HOUSTON -- Reliever Wesley Wright's first season in the Majors came in 2008, when the Rule 5 Draft pick from the Dodgers appeared in 71 games for the Astros. He's bounced between the Majors and Minor since -- as well as starting and relieving -- and is one of the longest current tenured Astros.

Houston manager Brad Mills has said he would like to carry two left-handers in the bullpen, but with only one lefty reliever at his disposal now, he's glad it's Wright.

"I thought last year at the end of the season or halfway through the year, Wesley really jumped a hurdle," Mills said. "He started knowing himself a little bit more, what he could or couldn't do. I remembered last Spring Training he changed his whole arm location and was throwing [sidearmed].

"He found out that didn't work and wanted to come back up, and when he came back up, he knew there had to be something different that allowed him to pitch at the Major League level. He had to learn what those things were. He came up the last month of last season and pitched extremely well and set the stage for being a solid left-handed reliever out of the 'pen for us this year."

Schafer victimizes former club with three steals

HOUSTON -- Astros center fielder Jordan Schafer has the green light to run pretty much whenever he wants, and he certainly took advantage of that on Tuesday when he swiped a career-high three bases against the Braves, his former team.

Schafer entered the season with 24 stolen bases in 132 Major League games and should dwarf that total if he remains healthy this season.

"We'll see at the end of the year," he said. "I think I should be able to steal a lot of bases. As far as any certain number, I have no idea."

Schafer stole second in the third inning Tuesday and second and third in the fifth, all with Braves starter Tommy Hanson on the mound. Schafer was on first in the seventh, but didn't run with reliever Kris Medlen on the mound.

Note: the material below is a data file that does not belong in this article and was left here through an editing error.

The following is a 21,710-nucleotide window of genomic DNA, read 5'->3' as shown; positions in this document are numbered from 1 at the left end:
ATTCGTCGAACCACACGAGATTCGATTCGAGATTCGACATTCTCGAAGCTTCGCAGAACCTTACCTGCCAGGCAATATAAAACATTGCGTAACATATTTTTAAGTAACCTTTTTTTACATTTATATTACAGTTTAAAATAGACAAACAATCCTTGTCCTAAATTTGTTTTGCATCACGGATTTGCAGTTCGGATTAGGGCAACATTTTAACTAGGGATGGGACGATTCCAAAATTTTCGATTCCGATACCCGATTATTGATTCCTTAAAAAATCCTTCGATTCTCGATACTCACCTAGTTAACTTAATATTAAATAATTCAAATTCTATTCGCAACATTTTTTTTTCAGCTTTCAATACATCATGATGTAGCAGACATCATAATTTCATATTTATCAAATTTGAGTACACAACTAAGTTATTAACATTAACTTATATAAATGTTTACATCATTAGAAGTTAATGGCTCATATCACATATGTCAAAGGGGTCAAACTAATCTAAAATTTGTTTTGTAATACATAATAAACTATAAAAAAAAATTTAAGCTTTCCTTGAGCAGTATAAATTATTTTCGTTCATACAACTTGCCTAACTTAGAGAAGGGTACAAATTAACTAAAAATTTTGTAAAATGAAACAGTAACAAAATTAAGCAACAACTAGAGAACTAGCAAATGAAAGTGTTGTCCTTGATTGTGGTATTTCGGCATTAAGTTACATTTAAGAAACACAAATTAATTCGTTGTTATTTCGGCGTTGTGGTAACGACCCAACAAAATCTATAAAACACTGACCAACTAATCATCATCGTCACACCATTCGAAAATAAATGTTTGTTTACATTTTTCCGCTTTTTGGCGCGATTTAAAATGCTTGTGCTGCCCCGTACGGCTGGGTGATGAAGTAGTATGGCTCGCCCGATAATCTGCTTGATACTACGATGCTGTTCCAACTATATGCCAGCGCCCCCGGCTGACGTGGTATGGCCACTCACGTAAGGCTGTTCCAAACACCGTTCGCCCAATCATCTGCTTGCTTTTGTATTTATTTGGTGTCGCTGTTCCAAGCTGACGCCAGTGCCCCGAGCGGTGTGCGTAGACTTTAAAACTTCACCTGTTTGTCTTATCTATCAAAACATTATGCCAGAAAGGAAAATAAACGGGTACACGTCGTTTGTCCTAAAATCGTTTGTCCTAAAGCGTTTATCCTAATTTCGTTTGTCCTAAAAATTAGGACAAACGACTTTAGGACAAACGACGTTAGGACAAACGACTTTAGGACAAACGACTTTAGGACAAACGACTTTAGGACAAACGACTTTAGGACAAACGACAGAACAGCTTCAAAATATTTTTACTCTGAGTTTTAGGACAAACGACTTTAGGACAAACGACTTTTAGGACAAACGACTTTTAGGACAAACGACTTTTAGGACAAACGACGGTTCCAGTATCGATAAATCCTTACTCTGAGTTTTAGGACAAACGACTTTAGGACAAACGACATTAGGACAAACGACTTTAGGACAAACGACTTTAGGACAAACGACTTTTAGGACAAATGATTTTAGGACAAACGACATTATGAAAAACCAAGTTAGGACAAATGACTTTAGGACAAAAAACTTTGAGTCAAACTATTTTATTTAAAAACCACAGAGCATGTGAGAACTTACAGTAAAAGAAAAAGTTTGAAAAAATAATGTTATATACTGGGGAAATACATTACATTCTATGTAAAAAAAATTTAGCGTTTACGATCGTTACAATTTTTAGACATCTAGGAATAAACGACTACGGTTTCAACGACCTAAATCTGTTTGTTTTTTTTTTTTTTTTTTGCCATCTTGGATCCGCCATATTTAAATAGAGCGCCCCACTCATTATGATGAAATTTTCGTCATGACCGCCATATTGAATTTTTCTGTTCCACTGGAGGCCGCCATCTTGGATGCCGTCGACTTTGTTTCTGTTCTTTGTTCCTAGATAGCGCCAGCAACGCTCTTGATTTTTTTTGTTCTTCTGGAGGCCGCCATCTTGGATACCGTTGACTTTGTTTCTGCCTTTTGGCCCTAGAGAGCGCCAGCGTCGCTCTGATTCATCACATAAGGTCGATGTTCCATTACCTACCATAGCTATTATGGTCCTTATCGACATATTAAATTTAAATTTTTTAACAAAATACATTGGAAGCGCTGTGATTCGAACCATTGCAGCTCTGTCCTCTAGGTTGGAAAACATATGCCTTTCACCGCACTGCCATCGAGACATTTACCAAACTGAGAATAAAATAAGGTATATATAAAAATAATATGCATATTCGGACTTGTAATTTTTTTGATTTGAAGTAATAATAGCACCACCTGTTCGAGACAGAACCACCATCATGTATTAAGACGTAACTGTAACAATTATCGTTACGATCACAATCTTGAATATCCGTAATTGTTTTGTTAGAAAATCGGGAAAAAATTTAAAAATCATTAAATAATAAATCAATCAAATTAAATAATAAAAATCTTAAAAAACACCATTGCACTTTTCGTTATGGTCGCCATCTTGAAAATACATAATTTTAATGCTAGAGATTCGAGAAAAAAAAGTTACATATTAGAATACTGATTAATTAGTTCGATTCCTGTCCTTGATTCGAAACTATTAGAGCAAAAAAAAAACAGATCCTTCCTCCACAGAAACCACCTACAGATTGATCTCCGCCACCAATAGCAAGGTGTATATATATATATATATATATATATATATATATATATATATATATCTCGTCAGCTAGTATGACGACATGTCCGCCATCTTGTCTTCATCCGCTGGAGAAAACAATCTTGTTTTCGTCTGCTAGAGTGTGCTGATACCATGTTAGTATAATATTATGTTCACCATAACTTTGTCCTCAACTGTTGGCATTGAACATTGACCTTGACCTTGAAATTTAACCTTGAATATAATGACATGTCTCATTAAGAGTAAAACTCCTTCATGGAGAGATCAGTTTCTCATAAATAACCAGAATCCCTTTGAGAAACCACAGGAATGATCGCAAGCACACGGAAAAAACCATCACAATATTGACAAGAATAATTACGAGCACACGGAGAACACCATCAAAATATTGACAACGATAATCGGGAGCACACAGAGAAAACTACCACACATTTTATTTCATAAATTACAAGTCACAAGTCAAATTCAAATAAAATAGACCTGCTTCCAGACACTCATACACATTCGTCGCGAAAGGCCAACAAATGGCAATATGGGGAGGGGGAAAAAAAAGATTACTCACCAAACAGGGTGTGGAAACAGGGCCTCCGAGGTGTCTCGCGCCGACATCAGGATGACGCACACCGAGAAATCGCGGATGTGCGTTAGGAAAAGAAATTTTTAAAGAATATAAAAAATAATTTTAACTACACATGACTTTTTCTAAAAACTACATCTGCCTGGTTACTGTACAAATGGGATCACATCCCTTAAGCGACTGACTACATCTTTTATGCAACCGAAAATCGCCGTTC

"I pretty much have the green light the entire time," he said. "Obviously, the situation in the game determines if I'm going to go. Medlin is 1.1 [seconds], 1.15 to the plate. We're down three runs there and I'm not going to take the chance with a guy that's 1.1. That's just running into an out.

"It's just kind of being smart and picking your times to go. Obviously, Tommy takes his time a little bit and he's a guy you can run on."

Slow starter in past, Lee in early groove

HOUSTON -- After starting slow at the plate the last two years, Carlos Lee feels much better where he's at offensively nearing the end of the first week of the season. Sure, it's a small sample, but Lee is pleased.

He entered Wednesday's game against the Braves hitting .389 with one homer and six RBIs and a .476 on-base percentage in 18 at-bats.

"Before I left Spring Training, I was feeling pretty good," said Lee, who hit .183 in April in 2010 and .194 in April in '11. "I've kind of figured out a good batting stance and it's helping a lot."

Lee has noticed teams are pitching around him with runners in scoring position, though the Braves threw him an inside fastball in the seventh inning Tuesday. Lee responded with an RBI single in his 3-for-3 night with two walks.

"It's kind of early to say, but you can see every time there's people in scoring position they don't come to me," he said. "I was surprised [Tuesday] late in the game when they pitched to me. I was like, 'Whoa.' It caught me by surprise, but I'll take it."